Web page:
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Rabid Raoon Captured in City of Springfield

By Michael Templin

November 03, 2016

Pet owners urged to vaccinate their animals against rabies 

NOVEMBER 3, 2016

RABID RACCOON CAPTURED IN THE CITY OF SPRINGFIELD

Pet owners urged to vaccinate their animals against rabies

Contact:
Heather Kretzer  
Heather.Kretzer@flhealth.gov
850-872-4455, ext. 1344

PANAMA CITY, Fla.- A raccoon captured near the intersection of East 7th Street and Russ Lake Drive in the City of Springfield has tested positive for rabies.  This is Bay County’s third laboratory confirmed rabid animal of 2016.  In January, a rabid raccoon was killed near the intersection of North Fox Avenue and Pittsburgh Street.  In March, a rabid raccoon was captured near the intersection of Tram Road and Tyndall Parkway. 

The Florida Department of Health in Bay County would like to remind citizens that Florida Law requires all dogs, cats, and ferrets over four months of age to be vaccinated for rabies by a licensed veterinarian.  An animal is considered unvaccinated if the vaccination has expired or it was not given by a licensed veterinarian.  The first rabies vaccination an animal receives is only good for one year.  Unvaccinated pets should never be outside without direct and continuous adult supervision.

Rabies is a disease of the nervous system and is fatal to warm blooded animals and humans.  The rabies virus is secreted in the saliva of an infected animal or human. The virus can also be found in nervous system tissues.  Exposure to the virus can be through broken skin (bites, scratches) or mucous membrane (eyes, nose, mouth) contact with infected saliva or tissues.  Rabies in humans can be prevented if rabies medication is received in a timely manner following an exposure.  Rabies is fatal after symptoms are present.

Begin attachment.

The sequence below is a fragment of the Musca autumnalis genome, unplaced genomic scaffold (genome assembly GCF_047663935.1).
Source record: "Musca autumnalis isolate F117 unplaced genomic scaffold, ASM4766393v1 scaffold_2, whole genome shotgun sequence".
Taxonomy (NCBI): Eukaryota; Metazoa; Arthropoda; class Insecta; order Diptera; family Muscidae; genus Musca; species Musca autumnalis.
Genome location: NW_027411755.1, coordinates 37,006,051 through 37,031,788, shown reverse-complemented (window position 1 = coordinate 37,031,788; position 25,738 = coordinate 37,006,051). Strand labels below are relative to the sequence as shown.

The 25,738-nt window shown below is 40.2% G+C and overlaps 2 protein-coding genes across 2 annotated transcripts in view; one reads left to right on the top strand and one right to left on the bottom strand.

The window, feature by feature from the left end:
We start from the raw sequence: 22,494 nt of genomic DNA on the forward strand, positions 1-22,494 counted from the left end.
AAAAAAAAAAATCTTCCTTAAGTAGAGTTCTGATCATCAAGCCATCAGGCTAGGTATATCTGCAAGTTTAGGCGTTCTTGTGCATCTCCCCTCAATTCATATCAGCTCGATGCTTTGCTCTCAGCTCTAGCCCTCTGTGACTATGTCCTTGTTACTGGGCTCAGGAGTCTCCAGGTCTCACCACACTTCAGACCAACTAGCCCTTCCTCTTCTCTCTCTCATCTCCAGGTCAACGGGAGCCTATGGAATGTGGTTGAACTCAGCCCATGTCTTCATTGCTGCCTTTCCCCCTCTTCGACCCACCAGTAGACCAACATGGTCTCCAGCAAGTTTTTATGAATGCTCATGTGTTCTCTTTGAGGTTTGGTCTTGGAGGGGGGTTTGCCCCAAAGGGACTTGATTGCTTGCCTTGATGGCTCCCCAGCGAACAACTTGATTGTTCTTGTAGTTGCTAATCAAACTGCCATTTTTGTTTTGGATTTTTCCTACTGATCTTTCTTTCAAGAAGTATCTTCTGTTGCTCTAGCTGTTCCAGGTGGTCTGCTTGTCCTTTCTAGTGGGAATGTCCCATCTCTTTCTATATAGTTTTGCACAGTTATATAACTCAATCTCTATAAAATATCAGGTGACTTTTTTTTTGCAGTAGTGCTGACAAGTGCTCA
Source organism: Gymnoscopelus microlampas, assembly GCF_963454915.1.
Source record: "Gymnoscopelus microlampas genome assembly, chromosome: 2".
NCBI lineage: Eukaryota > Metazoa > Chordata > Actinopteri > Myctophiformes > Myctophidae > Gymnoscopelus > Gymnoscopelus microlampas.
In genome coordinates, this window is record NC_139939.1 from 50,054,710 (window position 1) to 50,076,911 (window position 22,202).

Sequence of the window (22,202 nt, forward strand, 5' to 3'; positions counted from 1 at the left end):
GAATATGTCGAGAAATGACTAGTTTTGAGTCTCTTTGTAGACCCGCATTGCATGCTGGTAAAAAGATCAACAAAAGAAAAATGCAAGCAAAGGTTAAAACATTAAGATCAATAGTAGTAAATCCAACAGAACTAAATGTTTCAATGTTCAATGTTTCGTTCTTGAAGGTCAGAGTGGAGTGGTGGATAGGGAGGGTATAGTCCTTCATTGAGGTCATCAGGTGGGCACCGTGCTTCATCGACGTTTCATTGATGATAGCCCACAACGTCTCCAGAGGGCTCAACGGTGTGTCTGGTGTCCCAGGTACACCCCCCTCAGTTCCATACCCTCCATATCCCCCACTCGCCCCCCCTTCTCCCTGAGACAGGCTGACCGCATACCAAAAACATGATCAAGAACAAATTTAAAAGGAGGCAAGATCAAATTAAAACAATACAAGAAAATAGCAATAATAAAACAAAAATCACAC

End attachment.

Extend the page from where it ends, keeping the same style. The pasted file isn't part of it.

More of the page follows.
To minimize the chance of a wild animal-pet conflict, dogs and cats should be fed indoors.  If they are fed outdoors, food should only be left outside for a short period of time and then removed.  Any spilled food should be cleaned up.  Pet food left outdoors and uncovered garbage will attract wild animals to your yard.  Placing or offering food or garbage in such a manner that it attracts raccoons is illegal in Florida

Avoid contact with stray domestic or wild animals as they can carry diseases which can infect humans.  Hunters should wear rubber gloves and protective eyewear when dressing/butchering wild animals to avoid exposure to rabies and other diseases. 

The following advice is issued:

—          Secure outside garbage in covered containers to avoid attracting wild animals.

—          Do not leave pet food outside overnight as this attracts wild animals to your home and increases the chance of a pet-raccoon conflict.

—          If bitten or scratched by an animal, wash the wound immediately with soap and water.  Seek       medical treatment as needed and report the injury to the Florida Department of Health in Bay

            County at (850) 872-4455, X1125. If the animal is stray or wild, call 911 or Bay County

Animal Control at (850) 767-3333 and report the animal’s location. In the City of Lynn Haven, call the Lynn Haven Police Department at (850) 265-1112.  Follow up.  Rabies is

            preventable when treatment is provided in a timely manner.

—          If your dog or cat fights with a wild animal, contact the Florida Department of Health in Bay County immediately.  The wild animal will need to be tested for rabies.  Your animal may need to be quarantined.  Do not shoot suspected rabid animals in the head.

—          Do not touch animals that are not yours.  Avoid contact with all wildlife, especially raccoons, bats, bobcats, otters, foxes, skunks and coyotes. No animal is too young to have rabies.  A rabid animal may act friendly. 

—          Wear rubber gloves and protective eyewear when dressing/butchering wild animals to avoid         exposure to rabies and other diseases.  Cook all meat thoroughly to 165 degrees.

—          For general questions pertaining to stray animals or odd acting wild animals, contact your area’s animal control department.

—          For questions regarding the health of a pet, contact a veterinarian.

—          Teach your children about rabies and to never touch a bat.

For further information on rabies, go to the Florida Department of Health website: website http://www.doh.state.fl.us/environment/medicine/rabies/rabies-index.html or contact Michael Templin, Environmental Health Specialist at 850-872-4720, X1125.

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